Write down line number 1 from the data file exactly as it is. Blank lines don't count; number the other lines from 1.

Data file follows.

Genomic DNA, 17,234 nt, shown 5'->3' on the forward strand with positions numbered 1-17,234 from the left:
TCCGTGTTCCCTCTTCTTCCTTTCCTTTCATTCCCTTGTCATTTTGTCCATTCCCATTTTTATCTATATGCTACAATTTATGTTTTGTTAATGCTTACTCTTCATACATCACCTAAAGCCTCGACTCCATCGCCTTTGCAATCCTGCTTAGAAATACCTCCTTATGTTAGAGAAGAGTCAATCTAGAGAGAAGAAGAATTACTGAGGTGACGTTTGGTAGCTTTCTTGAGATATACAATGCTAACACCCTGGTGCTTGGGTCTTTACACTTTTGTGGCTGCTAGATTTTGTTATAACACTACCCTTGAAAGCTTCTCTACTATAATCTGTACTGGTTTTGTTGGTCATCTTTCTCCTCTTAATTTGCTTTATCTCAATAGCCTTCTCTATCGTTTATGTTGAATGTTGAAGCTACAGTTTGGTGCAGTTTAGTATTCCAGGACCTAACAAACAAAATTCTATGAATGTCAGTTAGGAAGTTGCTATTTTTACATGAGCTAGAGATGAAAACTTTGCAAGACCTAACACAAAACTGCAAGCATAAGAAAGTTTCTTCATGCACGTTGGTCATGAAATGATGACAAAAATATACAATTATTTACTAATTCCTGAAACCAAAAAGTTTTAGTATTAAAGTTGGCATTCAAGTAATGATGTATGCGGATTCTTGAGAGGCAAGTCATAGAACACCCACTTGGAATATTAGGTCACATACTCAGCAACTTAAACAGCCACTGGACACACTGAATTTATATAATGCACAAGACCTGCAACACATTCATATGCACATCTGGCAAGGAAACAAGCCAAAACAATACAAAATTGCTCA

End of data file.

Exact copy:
Genomic DNA, 17,234 nt, shown 5'->3' on the forward strand with positions numbered 1-17,234 from the left: